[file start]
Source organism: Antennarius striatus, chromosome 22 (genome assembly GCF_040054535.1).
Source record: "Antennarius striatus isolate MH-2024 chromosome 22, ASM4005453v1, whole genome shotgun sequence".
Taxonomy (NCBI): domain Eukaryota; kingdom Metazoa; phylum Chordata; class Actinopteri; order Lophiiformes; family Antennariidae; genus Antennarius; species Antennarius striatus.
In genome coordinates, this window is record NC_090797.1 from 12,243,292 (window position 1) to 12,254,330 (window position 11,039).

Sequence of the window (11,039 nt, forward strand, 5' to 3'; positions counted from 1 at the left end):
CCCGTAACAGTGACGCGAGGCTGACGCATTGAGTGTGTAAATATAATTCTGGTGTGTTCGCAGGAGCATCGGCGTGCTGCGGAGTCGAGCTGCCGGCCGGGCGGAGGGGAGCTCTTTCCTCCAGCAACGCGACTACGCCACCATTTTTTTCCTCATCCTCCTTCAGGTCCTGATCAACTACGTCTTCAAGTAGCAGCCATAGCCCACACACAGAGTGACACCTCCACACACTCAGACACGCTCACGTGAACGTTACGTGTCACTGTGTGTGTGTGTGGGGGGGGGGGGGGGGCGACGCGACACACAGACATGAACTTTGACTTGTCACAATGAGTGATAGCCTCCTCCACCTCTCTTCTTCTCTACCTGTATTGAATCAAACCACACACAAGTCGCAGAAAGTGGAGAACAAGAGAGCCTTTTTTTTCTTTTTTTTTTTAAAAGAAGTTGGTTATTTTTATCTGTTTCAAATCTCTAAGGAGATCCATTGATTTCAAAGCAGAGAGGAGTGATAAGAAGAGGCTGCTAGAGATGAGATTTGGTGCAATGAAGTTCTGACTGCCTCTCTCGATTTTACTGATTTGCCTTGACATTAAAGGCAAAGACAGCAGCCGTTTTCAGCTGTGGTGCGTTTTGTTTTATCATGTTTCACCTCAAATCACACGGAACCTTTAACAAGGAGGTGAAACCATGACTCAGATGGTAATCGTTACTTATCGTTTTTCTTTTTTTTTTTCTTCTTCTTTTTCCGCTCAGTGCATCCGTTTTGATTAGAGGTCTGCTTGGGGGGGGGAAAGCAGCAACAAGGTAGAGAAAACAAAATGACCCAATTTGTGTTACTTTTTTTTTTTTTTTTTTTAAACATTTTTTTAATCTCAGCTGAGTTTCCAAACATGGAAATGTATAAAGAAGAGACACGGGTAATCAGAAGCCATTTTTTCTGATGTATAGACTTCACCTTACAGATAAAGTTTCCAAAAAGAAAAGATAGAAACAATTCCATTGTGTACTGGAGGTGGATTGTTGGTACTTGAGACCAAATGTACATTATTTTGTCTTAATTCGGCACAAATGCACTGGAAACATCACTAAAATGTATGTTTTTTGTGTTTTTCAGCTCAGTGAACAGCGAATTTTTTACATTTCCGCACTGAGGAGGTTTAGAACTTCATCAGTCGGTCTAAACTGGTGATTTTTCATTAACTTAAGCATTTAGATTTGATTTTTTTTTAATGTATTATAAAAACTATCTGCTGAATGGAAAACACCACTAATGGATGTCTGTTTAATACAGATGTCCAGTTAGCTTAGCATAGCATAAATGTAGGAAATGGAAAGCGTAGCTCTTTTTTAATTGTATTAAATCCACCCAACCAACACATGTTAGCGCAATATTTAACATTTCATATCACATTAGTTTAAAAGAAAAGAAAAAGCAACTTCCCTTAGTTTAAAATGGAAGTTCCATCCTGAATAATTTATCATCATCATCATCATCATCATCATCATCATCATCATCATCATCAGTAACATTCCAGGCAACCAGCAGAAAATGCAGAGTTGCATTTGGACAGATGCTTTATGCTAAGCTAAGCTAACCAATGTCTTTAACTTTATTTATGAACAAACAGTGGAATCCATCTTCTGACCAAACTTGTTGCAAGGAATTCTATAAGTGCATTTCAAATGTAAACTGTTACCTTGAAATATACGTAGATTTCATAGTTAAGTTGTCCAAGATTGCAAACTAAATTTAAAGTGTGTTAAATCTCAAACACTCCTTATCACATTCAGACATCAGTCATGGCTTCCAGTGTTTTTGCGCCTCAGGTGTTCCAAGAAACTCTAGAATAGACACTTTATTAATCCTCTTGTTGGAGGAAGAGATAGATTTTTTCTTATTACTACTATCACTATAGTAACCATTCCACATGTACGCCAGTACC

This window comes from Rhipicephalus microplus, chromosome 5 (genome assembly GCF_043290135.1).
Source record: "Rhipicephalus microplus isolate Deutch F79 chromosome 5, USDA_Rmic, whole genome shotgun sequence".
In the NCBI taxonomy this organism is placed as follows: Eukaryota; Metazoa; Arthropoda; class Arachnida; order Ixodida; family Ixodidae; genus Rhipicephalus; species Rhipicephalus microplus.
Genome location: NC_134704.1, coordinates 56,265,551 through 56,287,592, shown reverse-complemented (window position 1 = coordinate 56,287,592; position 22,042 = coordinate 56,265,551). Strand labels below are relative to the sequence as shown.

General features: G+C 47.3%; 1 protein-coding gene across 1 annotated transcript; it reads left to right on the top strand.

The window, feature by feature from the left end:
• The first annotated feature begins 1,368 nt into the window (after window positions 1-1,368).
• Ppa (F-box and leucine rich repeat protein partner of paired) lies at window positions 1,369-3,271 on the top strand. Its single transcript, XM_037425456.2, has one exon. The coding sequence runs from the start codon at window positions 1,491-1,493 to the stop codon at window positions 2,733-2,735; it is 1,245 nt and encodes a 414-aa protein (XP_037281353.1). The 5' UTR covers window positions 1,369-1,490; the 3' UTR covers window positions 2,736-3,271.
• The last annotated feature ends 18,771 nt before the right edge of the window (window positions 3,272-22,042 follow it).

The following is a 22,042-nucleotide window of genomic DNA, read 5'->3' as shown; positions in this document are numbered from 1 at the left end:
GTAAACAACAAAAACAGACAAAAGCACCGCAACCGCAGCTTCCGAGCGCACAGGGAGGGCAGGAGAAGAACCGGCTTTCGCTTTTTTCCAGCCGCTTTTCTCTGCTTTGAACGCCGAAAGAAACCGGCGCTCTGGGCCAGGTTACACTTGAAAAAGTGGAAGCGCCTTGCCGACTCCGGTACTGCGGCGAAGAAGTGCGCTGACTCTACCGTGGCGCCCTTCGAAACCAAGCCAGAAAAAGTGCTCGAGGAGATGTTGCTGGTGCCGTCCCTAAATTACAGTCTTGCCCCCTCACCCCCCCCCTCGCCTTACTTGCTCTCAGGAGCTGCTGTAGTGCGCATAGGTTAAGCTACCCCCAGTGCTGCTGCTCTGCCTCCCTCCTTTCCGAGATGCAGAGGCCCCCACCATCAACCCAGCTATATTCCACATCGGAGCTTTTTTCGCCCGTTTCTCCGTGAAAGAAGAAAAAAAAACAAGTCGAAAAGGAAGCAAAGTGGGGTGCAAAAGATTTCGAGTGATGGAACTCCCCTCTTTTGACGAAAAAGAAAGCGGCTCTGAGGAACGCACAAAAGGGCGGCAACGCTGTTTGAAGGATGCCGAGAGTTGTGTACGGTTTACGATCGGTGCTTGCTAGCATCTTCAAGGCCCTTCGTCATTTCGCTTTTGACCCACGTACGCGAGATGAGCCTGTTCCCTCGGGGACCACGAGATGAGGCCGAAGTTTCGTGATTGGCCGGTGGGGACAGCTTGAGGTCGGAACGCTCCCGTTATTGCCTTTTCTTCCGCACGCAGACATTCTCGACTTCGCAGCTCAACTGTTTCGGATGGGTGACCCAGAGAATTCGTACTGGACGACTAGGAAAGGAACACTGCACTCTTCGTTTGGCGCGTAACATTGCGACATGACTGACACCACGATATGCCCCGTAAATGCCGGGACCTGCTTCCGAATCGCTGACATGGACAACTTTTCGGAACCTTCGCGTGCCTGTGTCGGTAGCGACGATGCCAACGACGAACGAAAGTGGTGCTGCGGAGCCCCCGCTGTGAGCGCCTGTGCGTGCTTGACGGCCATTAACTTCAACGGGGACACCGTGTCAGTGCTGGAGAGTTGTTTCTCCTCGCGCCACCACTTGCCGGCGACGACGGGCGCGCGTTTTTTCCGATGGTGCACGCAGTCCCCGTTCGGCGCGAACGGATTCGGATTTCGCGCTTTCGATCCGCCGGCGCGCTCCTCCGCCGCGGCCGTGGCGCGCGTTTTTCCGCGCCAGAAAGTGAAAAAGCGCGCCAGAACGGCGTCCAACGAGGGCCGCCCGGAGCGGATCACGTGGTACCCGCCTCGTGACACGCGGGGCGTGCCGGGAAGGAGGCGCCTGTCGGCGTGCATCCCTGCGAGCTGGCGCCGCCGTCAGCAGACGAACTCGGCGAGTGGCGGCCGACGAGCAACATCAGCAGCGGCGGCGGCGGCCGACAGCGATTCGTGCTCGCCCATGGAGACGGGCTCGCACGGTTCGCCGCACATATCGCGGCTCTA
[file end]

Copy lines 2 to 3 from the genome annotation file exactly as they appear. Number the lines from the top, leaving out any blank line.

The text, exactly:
Source record: "Antennarius striatus isolate MH-2024 chromosome 22, ASM4005453v1, whole genome shotgun sequence".
Taxonomy (NCBI): domain Eukaryota; kingdom Metazoa; phylum Chordata; class Actinopteri; order Lophiiformes; family Antennariidae; genus Antennarius; species Antennarius striatus.